There may be flaws in my thinking and I am open to respectful dialog about these issues. I understand that emotions are running high and that we may not agree, but we can and should have civil discussions and dialogs.

Lack of Personal Protective Equipment. On February 7, 2020, the World Health Organization warned of a shortage of Personal Protective Equipment in China and beyond. As that was 6 weeks ago, there has been time to ramp up the production of PPE. Meanwhile, state’s governors from Maine to Wisconsin to Florida and Washingon are asking to access the federal stockpiles for access to PPE:

https://www.penbaypilot.com/article/governor-mills-urges-federal-government-vice-president-release-personal-protection-eq/131972

https://www.nbc15.com/cw/content/news/Evers-asks-federal-govt-for-much-needed-supplies-from–568975621.html

https://www.propublica.org/article/heres-why-florida-got-all-the-emergency-medical-supplies-it-requested-while-other-states-did-not

https://www.doh.wa.gov/Newsroom/Articles/ID/1117/Addressing-shortages-of-Personal-Protective-Equipment-PPE

Nurses Quitting: A few days ago, one of my Facebook friends quit her job because she was no longer being provided the proper PPE, She was not directly caring for COVID19 patients, but she needs proper PPE to keep herself and her patients safe during the provision of care,  and her quitting her job got me thinking, considering ethical issues, advocacy, the role of the nurse, and so on.  I respect her decision, and I hope this post makes it clear that during these frightening and murky times, the decisions we make as nurses are going to be hard ones.

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I want to say, from an ethical perspective, it is perfectly acceptable for nurses to quit their jobs and/or refuse to work without proper PPE. Refer to my previous post of the ANA calling for the CDC to provide evidence when they make guidelines, and consider the recent use of bandanas and reuse of face masks protocol from the CDC: https://www.cdc.gov/coronavirus/2019-ncov/hcp/ppe-strategy/face-masks.html. This flies in the face of everything we know about the transmission of viruses.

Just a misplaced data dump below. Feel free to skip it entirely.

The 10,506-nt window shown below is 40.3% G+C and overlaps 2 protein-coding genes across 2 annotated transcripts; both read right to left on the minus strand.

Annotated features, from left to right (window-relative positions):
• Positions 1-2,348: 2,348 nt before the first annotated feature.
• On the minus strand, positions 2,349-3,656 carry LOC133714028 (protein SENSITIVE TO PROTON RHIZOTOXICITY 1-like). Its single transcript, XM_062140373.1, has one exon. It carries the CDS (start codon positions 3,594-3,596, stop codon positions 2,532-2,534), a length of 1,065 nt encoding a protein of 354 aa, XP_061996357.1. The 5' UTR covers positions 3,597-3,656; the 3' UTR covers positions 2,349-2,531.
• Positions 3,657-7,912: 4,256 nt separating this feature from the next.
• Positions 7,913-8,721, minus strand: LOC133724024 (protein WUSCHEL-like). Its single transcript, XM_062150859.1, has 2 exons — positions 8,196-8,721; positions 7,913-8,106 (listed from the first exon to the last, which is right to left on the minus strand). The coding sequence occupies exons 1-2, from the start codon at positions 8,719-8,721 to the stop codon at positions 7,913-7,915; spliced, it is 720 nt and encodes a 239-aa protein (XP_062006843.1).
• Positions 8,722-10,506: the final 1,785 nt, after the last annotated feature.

Ethical Principles: The overarching ethical principles at play here that help to guide nurses’ decision making are beneficence (doing the good thing, moral obligation to do the right thing, what is best for the patient) and nonmaleficence (do no harm to patients). When we work without proper PPE, there is a very real risk that not only might we harm ourselves, we potentially spread pathogens to patients. When we don’t have proper PPE, our stress, fear, and anxiety can be magnified and potentially may harm patients.

Additionally, The code of ethics for nurses (https://www.nursingworld.org/coe-view-only) requires a lot of us.  To begin with, we must be deeply familiar with The code and how it guides our decision-making processes. The following are some excerpts from The code that guide our decision making at this time:

The code: 3.5 Protection of Patient Health and Safety by Acting on Questionable Practice 

This concept is all about the reporting of inappropriate and questionable practices. We may become stymied when even our boards of nurses are aware of dangerous and non-evidence-based practices, but they may see no way around them. We can report the issues, but when the governing bodies we report to are not holding up our own ethical standards, the field is put at greater risk for collapse (from infection spreading and/ or providers quitting).

Even as standards are relaxed, entities such as the Oregon Board of Nursing should be taking more responsible action and not placing nurses and patients at risk. The following is a statement by the Oregon Board of Nursing that states that nurses cannot refuse assignments because of sub-par PPE that does not align with CDC or WHO regulations. In other words, in this case, the BON is either not considering the greater harm for both patients and nurses by not recognizing the greater ethical concerns and personal risks nurses are being asked to take, or they simply see no other solutions. The paragraphs about the social contract and evidence-based approaches contradict the highlighted area regarding changes in PPE approaches and the right to refuse assignments.

Screen Shot 2020-03-20 at 8.55.47 AM.png